Ventilation is a crucial element to ensuring your home is healthy and safe, especially if your house is tight. Ventilation is essential to ridding your home of unwanted contaminants like airborne particles, gases, and humidity. In a leaky home, the house is able to breathe more so more fresh air enters the home diluting contaminants. A tight home does not breathe trapping airborne pollutants inside unless action is taken to expel them. A common saying in the building science world is "build tight, ventilate right."
Bathroom exhaust is the form of ventilation that homeowners are usually most familiar. The exhaust fan in your bathroom is important for expelling moisture created while taking a shower or bath, especially if air sealing is completed on your home. Bath fans should have an exhaust rate of at least 50 cubic feet per minute to properly expel moisture. During an energy audit, we test your bathroom fans and if your bathroom fans do not meet this rate, we can replace them with fans that are more effective and efficient, and usually quieter, than the previous.
You may not realize it but everyday cooking creates harmful airborne particles and moisture which contribute to bad indoor air quality. Most homeowners only use their exhaust when something goes wrong in the kitchen, but it is best practice to use the exhaust whenever you are using the cook top. If you have a gas range it is especially important to use the exhaust fan whenever you're cooking to help eliminate harmful combustion gases. We will examine your current kitchen ventilation system and determine if it is the best method for your home, and the possible options for improvement if needed.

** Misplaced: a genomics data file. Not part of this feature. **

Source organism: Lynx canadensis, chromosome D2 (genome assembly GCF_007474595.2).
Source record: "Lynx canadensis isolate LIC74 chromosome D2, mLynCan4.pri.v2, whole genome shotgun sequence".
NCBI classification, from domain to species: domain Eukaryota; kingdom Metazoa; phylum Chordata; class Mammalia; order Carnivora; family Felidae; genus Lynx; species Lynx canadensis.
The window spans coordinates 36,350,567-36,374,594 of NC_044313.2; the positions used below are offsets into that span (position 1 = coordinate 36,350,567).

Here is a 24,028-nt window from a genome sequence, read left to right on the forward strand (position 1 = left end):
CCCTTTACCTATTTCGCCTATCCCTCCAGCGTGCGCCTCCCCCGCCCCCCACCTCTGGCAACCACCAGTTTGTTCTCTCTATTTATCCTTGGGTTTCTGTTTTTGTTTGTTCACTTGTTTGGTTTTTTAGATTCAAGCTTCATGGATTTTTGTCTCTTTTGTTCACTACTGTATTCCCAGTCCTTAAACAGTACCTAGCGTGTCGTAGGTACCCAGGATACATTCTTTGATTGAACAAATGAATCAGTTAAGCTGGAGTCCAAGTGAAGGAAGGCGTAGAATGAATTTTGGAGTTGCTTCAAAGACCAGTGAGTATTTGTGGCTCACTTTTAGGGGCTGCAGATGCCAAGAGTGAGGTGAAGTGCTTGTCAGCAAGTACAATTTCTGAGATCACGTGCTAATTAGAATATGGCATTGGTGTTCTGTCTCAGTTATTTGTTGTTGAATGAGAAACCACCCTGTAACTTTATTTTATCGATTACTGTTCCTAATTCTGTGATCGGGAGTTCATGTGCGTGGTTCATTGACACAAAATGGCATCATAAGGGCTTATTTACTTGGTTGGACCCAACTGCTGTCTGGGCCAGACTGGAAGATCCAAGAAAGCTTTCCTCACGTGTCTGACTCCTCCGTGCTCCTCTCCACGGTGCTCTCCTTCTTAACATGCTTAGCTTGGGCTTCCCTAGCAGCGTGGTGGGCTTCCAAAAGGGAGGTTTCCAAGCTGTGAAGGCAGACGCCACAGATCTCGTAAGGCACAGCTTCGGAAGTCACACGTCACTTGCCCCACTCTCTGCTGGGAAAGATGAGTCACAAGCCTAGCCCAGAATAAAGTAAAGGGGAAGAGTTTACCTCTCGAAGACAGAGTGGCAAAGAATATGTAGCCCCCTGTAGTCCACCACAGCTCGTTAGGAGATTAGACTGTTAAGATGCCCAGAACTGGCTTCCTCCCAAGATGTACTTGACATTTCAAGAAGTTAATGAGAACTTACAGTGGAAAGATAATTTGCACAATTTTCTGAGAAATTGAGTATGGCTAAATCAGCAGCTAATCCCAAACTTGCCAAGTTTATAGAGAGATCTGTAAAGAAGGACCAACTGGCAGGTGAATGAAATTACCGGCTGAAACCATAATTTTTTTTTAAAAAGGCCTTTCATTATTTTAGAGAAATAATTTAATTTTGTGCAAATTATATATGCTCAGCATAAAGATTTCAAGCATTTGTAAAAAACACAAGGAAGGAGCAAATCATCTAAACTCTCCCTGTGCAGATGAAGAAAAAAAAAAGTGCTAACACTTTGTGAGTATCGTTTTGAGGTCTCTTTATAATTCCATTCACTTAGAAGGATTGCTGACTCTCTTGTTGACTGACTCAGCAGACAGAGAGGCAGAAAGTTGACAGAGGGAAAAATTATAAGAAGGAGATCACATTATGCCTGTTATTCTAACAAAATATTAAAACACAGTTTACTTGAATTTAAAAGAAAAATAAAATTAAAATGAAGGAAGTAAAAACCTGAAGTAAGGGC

Whole House Ventilation
If your home is tightened to a certain degree then whole house ventilation is required. A common method of whole house ventilation is to upgrade the HVAC system to handle this task. Another common method is to install an ERV (energy recovery ventilator) ventilation unit, which exchanges indoor air for fresh outdoor air while maintaining proper interior humidity in changing seasons. We always test a house after completing air sealing and any other work that would affect your home’s air exchange rate to check if whole house ventilation is needed, and we can determine the best method for your home.
We recently employed Energy Reduction Specialist of North Carolina to assist us in upgrading and weatherizing a secondary home for energy conservation. This involved many modifications due to the home being 63 years old. The home needed to have a central heating and air unit installed in addition to many other upgrades and modifications. I previously just had a bad experience with another construction co. and had many reservations about starting another construction project. I was pleasantly surprised.